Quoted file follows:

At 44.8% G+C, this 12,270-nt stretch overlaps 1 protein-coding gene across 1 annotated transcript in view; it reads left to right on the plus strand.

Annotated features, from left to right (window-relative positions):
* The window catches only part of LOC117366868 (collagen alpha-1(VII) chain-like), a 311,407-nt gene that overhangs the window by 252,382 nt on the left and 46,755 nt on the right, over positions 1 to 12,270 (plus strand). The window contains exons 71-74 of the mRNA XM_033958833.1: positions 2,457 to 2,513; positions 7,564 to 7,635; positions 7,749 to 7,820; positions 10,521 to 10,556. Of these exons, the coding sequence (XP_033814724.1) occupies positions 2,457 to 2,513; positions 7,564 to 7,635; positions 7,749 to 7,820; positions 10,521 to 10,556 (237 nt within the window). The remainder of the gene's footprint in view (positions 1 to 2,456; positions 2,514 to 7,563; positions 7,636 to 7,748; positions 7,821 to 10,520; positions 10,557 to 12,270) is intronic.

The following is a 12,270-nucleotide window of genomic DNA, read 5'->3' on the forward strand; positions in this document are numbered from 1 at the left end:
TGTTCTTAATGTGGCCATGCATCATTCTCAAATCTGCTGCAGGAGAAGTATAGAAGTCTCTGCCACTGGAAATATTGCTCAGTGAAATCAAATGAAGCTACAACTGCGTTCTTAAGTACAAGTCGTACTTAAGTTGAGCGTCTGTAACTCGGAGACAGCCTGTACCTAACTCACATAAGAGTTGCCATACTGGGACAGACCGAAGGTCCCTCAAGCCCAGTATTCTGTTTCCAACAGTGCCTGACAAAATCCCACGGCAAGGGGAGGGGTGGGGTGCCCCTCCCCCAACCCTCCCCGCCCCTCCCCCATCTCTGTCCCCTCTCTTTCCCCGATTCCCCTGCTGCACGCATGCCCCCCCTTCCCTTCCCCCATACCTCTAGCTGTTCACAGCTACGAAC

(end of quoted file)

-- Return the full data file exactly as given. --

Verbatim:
At 44.8% G+C, this 12,270-nt stretch overlaps 1 protein-coding gene across 1 annotated transcript in view; it reads left to right on the plus strand.

Annotated features, from left to right (window-relative positions):
* The window catches only part of LOC117366868 (collagen alpha-1(VII) chain-like), a 311,407-nt gene that overhangs the window by 252,382 nt on the left and 46,755 nt on the right, over positions 1 to 12,270 (plus strand). The window contains exons 71-74 of the mRNA XM_033958833.1: positions 2,457 to 2,513; positions 7,564 to 7,635; positions 7,749 to 7,820; positions 10,521 to 10,556. Of these exons, the coding sequence (XP_033814724.1) occupies positions 2,457 to 2,513; positions 7,564 to 7,635; positions 7,749 to 7,820; positions 10,521 to 10,556 (237 nt within the window). The remainder of the gene's footprint in view (positions 1 to 2,456; positions 2,514 to 7,563; positions 7,636 to 7,748; positions 7,821 to 10,520; positions 10,557 to 12,270) is intronic.

The following is a 12,270-nucleotide window of genomic DNA, read 5'->3' on the forward strand; positions in this document are numbered from 1 at the left end:
TGTTCTTAATGTGGCCATGCATCATTCTCAAATCTGCTGCAGGAGAAGTATAGAAGTCTCTGCCACTGGAAATATTGCTCAGTGAAATCAAATGAAGCTACAACTGCGTTCTTAAGTACAAGTCGTACTTAAGTTGAGCGTCTGTAACTCGGAGACAGCCTGTACCTAACTCACATAAGAGTTGCCATACTGGGACAGACCGAAGGTCCCTCAAGCCCAGTATTCTGTTTCCAACAGTGCCTGACAAAATCCCACGGCAAGGGGAGGGGTGGGGTGCCCCTCCCCCAACCCTCCCCGCCCCTCCCCCATCTCTGTCCCCTCTCTTTCCCCGATTCCCCTGCTGCACGCATGCCCCCCCTTCCCTTCCCCCATACCTCTAGCTGTTCACAGCTACGAAC